A. Shakespearean tragedy unit focusing on The Tragedy of Julius Caesar.

                B.     A contemporary drama unit focusing on the play 12 Angry Men by Reginald Rose.


    IV.  A unit on the tales/legends of King Arthur.  Reading will focus primarily on John Steinbeck’s translation of Sir Thomas Mallory’s Le Morte d’Arthur.  Students also will consider how the elements of the Arthurian legend have been treated in a variety of film adaptations.


    V.   Vocabulary instruction will be ongoing throughout the semester.  Students will work toward mastery of 20 words weekly.  Learning and review activities will take place daily with a weekly quiz to come at the end of each weekly unit (typically on the final day of the week).  Follow-up mastery testing will occur every 4 weeks.  Students will complete 12-14 twenty-word units during the semester.


    VI.  Composition and editing instruction will also be ongoing throughout the semester.  In particular, students will complete written projects focusing on their individual reading of a different student-selected book during the first two of the three grading periods. 

    NOTE: Each of the written book projects is required; students who do not complete both of them will receive a grade of “Incomplete” for the course.


    VII. A multiple-draft, formal research writing project—an I-Search paper—will be completed prior to the conclusion of the course to demonstrate mastery of the composition, formatting, and editing skills emphasized throughout the semester. 

    NOTE: Students who do not completing the research project will receive a grade of “Incomplete” for the course and will repeat tenth grade English.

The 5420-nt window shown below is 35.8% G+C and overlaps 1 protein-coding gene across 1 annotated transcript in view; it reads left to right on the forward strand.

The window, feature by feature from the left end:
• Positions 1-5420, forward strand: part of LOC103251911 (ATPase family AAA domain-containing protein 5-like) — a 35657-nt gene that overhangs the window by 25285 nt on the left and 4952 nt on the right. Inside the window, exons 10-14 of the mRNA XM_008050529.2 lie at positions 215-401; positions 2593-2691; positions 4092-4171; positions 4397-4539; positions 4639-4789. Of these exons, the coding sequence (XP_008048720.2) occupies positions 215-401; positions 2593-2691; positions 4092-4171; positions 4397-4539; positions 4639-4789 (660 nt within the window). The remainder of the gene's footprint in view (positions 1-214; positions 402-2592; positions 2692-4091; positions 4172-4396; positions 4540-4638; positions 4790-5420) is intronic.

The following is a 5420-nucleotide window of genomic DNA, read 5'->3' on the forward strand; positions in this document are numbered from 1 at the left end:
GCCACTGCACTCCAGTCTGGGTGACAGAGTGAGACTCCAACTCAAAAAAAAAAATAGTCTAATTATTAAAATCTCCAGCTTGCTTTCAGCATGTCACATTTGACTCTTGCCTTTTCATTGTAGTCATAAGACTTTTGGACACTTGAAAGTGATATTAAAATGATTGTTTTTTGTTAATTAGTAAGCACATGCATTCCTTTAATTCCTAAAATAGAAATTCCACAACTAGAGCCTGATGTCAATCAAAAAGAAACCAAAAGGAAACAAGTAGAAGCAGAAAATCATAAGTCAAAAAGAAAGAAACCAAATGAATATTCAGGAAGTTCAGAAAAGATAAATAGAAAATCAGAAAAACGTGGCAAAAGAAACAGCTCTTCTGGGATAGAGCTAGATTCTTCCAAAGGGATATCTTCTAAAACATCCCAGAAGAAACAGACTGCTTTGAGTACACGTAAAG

Student Expectations:

    Each student should have a three-ring binder specifically for English 10A.  I will recommend a method of organization for this binder, and a minimum of four dividers is advised.  I also suggest that each student has an assignment book (like a “weekly planner”) to record upcoming assignments, due dates for projects, and announced quiz and test dates.


    Students in English 10A must attend class regularly.  This will not be a “correspondence course” for which I can simply dole out worksheets and homework assignments while hardly ever seeing the student; my interaction with each student (and their interaction with each other) will be essential to learn the concepts and demonstrate mastery of the material in this course.  Extended or frequent excused absences will seriously undermine the student’s likelihood of performing at a high enough level to pass the class.


    I expect students to meet all deadlines and to address completely my clearly-outlined expectations for all projects and assignments.  My promise is that our daily schedule will be full and fast-moving, that I will challenge the students academically, and that I will esteem my 10A students as the very best and brightest at FDHS.  Students should be aware of these expectations and adjust accordingly. 


    I expect students to take responsibility for their own learning.  It will be each student’s job to complete assignments properly and on time, to get makeup work whenever class is missed, to see me for extra help when it is needed outside of class, and to exhibit the proper habits and the classroom behavior essential to academic success.  Students who have not yet developed the maturity and initiative to be responsible for such matters should NOT enroll in English 10A.


    Finally, I expect the utmost academic integrity from students enrolled in my classes.  The consequences will be severe for any who violate the honor code of this school by cheating (or attempting to do so), by plagiarizing the work of others, or by helping other students to do so.  


    Materials Needed for the Class:

    ·         A LARGE three-ring binder specifically for the English 10A course alone—we will fill it during the semester! 


    ·         At least FIVE dividers for the binder, since I will also be teaching organizational skills typical of college-preparatory students. 


    ·         A calendar book (a “weekly planner”) to record upcoming assignments, due dates for projects, and announced quiz and test dates.  Again, I will be teaching          students who want to be successful in advanced-level courses how to use such organizational tools in order to succeed in school and beyond.


    ·         Eight highlighters—two each of the following colors: yellow, green, blue, and orange or pink.